5. Definitely a memory to treasure! Wouldn't it be great if we could all see ourselves through the eyes of a child. We would all probably be a little less hard on ourselves.

  6. You absolutely can, should, WILL!!! I have a three year old and can't think of any reason you couldn't. The majority of kid time is spent with them in your lap snuggling (you've got that! check!) or chasing after them (check!) Oh, and 500 trips to the fridge for more milk (check! Check!) You've got this!!! Sure, you'll have to find playgrounds where there's not deep sand to get your wheels stuck in, but who wants to go to a sandy playground and get sand in their shoes anyways?? All the best and safest playgounds are the ones with the nice smooth bouncy surface, and you'll zip across that no problem.
    In my humble little opinion, I think you should totally take the "should i have kids?" question off the table, I think you already know the answer to that in your heart. It's really only a matter of when you're ready to. And you'll know that when you get there.

  7. So many people with so many different types of disabilities can - and do - have children, and manage just fine. Life will always find a way, if you want it to. And on the flipside, there are many parents out there without disabilities, but who can't manage whatsoever. I truly believe that what makes a person worthy and capable of being a parent is not whether or not they are physically able, but emotionally.

    I know I don't know you from a bar of soap, but from what I've read of your blog, I believe you have a heart of gold and you will be a truly awesome mum. Your children won't NEED you to be able to run around kicking a ball with them (pfft, that's what the other neighbourhood kids are for!) they'll need you to give them a loving home, kiss their scraped knees, be the shoulder for them to cry on, shower them with hugs and guide them through life in the best way you can - and you are absolutely capable of doing this. Absolutely.

    And your kids will be stunners too!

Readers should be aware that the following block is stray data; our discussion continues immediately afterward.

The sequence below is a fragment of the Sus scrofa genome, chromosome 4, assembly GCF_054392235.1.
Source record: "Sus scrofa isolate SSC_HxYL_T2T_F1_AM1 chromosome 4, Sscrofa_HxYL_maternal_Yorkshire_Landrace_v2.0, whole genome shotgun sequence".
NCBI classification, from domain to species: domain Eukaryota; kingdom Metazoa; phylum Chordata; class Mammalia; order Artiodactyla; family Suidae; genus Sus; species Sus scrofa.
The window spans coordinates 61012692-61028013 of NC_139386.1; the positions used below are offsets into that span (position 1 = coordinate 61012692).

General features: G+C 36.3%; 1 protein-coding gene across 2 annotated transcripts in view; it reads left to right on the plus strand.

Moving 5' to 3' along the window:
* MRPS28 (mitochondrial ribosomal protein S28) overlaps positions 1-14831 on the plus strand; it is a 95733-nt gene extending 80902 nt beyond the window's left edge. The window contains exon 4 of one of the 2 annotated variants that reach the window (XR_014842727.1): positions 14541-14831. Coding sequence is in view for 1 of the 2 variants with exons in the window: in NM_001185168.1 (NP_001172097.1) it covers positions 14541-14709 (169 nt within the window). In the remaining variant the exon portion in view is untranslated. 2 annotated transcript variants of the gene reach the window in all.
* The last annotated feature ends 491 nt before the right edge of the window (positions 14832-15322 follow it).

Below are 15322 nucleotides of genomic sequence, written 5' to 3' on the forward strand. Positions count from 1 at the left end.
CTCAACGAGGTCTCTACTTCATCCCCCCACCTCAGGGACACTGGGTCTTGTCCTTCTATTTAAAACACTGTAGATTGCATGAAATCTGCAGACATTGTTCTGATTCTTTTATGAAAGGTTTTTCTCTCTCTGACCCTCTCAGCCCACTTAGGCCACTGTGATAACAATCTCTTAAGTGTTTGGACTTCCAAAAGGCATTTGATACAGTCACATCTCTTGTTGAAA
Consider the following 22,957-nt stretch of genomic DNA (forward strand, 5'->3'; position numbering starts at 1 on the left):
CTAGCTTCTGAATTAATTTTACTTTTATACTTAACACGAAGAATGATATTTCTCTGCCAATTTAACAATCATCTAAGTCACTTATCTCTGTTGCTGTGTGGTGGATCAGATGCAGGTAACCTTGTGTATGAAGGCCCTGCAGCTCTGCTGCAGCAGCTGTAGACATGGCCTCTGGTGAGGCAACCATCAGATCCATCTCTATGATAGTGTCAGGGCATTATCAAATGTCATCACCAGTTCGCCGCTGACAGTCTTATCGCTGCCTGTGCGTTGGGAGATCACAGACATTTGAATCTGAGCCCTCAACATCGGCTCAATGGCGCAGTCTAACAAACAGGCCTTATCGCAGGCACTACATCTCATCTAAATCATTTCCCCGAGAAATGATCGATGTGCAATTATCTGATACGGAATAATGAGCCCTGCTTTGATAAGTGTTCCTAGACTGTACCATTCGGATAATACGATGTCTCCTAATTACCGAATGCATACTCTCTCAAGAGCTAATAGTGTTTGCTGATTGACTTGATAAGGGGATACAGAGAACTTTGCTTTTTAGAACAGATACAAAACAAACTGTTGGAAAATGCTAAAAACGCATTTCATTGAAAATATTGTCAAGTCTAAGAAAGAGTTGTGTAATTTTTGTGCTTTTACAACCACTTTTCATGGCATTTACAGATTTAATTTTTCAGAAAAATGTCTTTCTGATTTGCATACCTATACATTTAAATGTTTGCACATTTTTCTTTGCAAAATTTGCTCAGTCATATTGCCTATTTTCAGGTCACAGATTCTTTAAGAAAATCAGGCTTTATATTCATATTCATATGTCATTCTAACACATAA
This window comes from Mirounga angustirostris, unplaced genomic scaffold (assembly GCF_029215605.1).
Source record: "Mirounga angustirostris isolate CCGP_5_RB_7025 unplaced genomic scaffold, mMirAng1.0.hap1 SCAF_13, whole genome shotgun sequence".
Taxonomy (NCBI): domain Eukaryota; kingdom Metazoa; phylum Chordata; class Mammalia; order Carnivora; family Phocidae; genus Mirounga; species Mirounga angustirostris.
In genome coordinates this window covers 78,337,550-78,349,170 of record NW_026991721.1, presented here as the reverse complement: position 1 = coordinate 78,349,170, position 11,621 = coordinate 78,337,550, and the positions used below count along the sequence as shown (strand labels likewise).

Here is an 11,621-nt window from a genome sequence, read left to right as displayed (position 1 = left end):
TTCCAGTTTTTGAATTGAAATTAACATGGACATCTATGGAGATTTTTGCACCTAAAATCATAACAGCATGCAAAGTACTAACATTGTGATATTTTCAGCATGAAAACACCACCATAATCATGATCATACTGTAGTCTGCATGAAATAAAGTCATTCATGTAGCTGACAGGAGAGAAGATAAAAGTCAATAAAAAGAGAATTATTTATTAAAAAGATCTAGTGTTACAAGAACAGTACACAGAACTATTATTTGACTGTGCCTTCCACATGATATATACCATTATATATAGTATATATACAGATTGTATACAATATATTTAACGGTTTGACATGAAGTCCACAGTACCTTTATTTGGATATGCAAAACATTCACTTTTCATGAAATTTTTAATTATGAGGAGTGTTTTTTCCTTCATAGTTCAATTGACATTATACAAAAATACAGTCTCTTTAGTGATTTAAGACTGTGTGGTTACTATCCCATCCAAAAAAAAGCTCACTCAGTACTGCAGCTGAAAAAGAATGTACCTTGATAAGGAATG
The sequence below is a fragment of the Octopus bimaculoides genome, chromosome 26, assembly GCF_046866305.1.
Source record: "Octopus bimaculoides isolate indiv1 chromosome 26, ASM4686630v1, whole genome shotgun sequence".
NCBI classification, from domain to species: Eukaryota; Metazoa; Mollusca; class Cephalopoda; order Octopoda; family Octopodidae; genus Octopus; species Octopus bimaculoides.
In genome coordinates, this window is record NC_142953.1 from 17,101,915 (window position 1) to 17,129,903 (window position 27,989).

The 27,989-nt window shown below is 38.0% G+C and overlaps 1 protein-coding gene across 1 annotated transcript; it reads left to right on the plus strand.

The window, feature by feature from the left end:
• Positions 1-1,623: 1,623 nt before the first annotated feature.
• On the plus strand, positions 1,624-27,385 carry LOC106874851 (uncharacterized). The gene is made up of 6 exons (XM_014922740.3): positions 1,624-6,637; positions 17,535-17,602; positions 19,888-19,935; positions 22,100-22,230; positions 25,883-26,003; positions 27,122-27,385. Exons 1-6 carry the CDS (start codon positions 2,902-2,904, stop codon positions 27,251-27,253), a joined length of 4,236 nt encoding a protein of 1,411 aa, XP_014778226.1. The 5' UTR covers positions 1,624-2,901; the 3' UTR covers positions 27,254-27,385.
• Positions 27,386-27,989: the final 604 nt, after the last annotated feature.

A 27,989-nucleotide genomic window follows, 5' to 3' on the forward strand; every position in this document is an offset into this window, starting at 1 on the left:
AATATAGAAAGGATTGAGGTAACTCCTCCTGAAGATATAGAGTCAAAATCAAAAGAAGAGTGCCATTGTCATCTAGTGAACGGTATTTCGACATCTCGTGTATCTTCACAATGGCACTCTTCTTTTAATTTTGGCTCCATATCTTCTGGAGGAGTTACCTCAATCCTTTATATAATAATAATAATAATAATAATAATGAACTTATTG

8. Sarah, it's good to see another post from you. I very much appreciate reading your blog, it is full of honesty and heart. I agree what the others have written. YES, having children is a possibility and YES you WILL be incredible at it. You're children will be so blessed to have you as a mama.
    I love the story about the little girl who thought you were a movie star. SO precious. Have a great day! ~Shanda

  9. Just see how amazing a good pair of sunglasses can be? Make the change! Rock out! We can do it everywhere! Great story and reminder. Love ya.

  10. This post made me warm inside. I hope you end up with a big family. I think you are the kind of person who would make a wonderful mother.

  11. Sarah,
    you make all of us think
    think about ourselves
    about what is granted
    and what is taken for granted.
    I saw this:

    and thought of your thoughts.

  12. That story brings tears to my eyes! Just the other day my kid (ages 8 and under) went to play with a four-year-old friend of theirs who has spina bifida and is confined to a wheelchair. When they came home they ran into the house talking over one another to talk about how much fun they had, and all the amazing things he could do with his wheelchair. I don't think it ever occurred to them that he had a disability. To them, he's just a friend.

    And you are so, so right about motherhood. The more experience I have in this department, the more I believe that the *only* thing kids really need from a mom is that she loves them.

    Thank you for sharing your incredible writing gifts with us!


Thank you for commenting. I appreciate all of your words.